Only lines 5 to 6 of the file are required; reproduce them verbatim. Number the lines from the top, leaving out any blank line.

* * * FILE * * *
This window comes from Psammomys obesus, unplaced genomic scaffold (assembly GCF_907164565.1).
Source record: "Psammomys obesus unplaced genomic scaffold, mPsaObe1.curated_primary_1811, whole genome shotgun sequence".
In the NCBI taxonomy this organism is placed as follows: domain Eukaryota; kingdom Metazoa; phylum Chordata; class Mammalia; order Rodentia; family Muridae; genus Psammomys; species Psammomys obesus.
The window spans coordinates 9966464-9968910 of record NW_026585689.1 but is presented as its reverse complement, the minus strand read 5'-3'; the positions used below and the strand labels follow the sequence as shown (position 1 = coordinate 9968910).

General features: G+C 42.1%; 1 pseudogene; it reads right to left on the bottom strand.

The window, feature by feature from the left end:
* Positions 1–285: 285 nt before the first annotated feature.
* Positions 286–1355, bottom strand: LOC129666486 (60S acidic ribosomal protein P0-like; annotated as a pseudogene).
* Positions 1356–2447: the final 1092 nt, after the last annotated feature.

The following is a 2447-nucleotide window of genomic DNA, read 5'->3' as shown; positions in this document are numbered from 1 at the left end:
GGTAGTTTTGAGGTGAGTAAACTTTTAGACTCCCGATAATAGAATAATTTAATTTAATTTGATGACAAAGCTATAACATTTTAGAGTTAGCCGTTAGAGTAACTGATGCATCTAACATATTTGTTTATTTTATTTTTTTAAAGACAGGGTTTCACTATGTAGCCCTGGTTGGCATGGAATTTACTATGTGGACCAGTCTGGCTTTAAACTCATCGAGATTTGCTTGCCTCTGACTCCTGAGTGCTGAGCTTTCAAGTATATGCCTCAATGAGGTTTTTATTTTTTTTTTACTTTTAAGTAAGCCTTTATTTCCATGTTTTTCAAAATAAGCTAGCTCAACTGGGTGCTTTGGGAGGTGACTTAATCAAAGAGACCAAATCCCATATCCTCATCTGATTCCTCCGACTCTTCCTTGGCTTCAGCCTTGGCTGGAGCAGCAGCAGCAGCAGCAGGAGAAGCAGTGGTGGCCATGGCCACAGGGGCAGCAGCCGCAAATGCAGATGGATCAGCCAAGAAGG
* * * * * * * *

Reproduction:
General features: G+C 42.1%; 1 pseudogene; it reads right to left on the bottom strand.

The window, feature by feature from the left end: